Eric from TSCB: If you had to give just one piece of Twitter-related advice to a small company marketing person, what would it be?
Shannon: Open your ears and listen. 99% of communication is taking in information. There are so many cues you pick up from listening carefully and with intent.
Eric from TSCB: One of the most popular articles I ever wrote was about the Twitter tools I use to manage my account. Are there any third-party apps you can’t live without?
Shannon: Oh . . . I love Twibes for creating lists and tracking them on and off Twitter. I also love Qwitter, as well as the ultimate in analysis of follower tools: Tweepi. But when it comes to scheduling, I prefer the simplicity of Hootsuite. TweetDeck has its merits as well, but can be too ‘busy’ for some.
Eric from TSCB: Over the last year, we’ve seen Twitter add numerous features—some have failed, and some have proven to be quite useful. Are there any you believe are particularly ‘business-friendly?’
Shannon: Hash Tags, Mentions, and Keyword Search would be the three I list first. Hashtags are useful because you can create conversations and track them among multiple followers. Mentions (@shannonevans) are great because you can keep an eye out for anyone talking about you or two you if they use the at symbol. And if they are not using the @symbol to reference you or your company, you can still find people who are talking about you or your brand just by using the standard Twitter Search feature. Keyword Search is great because you can search for people to follow, and cultivate follow backs by examining their keywords in their bio or in their local. Within Twitter, there is so much information that small companies can mine both cheaply and efficiently using some very simple features.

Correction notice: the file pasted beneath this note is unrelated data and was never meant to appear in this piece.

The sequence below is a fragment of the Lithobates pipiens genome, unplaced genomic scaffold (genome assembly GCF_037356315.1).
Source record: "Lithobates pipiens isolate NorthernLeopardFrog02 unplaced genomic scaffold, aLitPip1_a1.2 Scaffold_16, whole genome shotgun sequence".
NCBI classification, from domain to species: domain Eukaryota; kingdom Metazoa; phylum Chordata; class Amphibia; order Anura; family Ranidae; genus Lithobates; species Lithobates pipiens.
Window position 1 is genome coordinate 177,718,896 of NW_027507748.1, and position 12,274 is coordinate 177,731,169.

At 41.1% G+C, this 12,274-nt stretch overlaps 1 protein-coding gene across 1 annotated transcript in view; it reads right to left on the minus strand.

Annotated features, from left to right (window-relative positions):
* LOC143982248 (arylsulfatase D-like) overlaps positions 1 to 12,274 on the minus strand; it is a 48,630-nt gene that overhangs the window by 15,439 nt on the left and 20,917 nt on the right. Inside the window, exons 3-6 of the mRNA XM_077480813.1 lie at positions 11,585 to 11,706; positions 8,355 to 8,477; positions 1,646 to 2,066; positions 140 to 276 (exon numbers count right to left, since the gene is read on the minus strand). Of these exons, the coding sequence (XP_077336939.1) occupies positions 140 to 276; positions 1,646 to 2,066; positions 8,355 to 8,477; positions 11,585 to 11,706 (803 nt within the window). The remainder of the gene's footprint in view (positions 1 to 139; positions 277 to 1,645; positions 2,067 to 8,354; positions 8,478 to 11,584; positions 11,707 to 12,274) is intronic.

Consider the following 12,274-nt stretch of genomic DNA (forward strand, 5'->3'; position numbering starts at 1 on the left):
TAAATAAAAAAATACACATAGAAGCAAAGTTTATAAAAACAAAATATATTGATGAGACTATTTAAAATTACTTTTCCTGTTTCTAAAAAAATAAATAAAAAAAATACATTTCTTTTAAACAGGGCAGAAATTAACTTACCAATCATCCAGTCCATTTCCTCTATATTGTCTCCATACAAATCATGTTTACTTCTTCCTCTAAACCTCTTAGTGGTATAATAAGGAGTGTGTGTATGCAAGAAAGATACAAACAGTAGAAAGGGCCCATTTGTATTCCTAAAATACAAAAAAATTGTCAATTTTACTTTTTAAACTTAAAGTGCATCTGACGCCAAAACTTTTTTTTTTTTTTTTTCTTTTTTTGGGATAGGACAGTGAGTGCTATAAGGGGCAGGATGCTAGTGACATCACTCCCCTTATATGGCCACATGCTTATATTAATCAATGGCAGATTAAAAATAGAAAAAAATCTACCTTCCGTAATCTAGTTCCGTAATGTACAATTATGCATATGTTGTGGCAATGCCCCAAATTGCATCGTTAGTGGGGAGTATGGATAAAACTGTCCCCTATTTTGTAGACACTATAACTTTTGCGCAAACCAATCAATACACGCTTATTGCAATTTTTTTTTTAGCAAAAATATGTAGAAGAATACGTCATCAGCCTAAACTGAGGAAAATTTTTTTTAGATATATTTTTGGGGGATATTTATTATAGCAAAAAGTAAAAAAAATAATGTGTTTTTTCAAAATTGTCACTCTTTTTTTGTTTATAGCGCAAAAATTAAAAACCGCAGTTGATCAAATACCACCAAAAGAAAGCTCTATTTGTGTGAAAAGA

Eric from TSCB: It seems like these days, everyone has a book in their head—but no one has the time or the resources to finish it. How did you keep yourself motivated?
Shannon: Ahhhh . . . easy! I live in Seattle, it rains a lot, and they have the best coffee in the world! But truthfully, writing is addictive for me. I wrote my first book and before I was finished, the next three were already rumbling around in my brain. Yes, I have the writing bug bad!
Eric from TSCB: I sincerely hope that in 10 years, Twitter is still around in some form or another. Am I being too optimistic?
Shannon: Regardless of the longevity of Twitter itself, the concept of mirco-blogging is here to stay. We all want to talk to each other—random strangers seek contact, experts relay facts and share important information, and customers reach out to touch the people behind the goods, services and products they purchase. There is no going back now!
Eric from TSCB: Without giving away too many secrets, how are you using Twitter to market your book?
Shannon: I am talking to people every day on Twitter. I share info, I listen to the frustrations of new users, I talk to bloggers, and so on. I ask for book reviews, I ask for more case studies from businesses using Twitter, and I engage with other readers and Twitter enthusiasts. It’s been a lot of fun!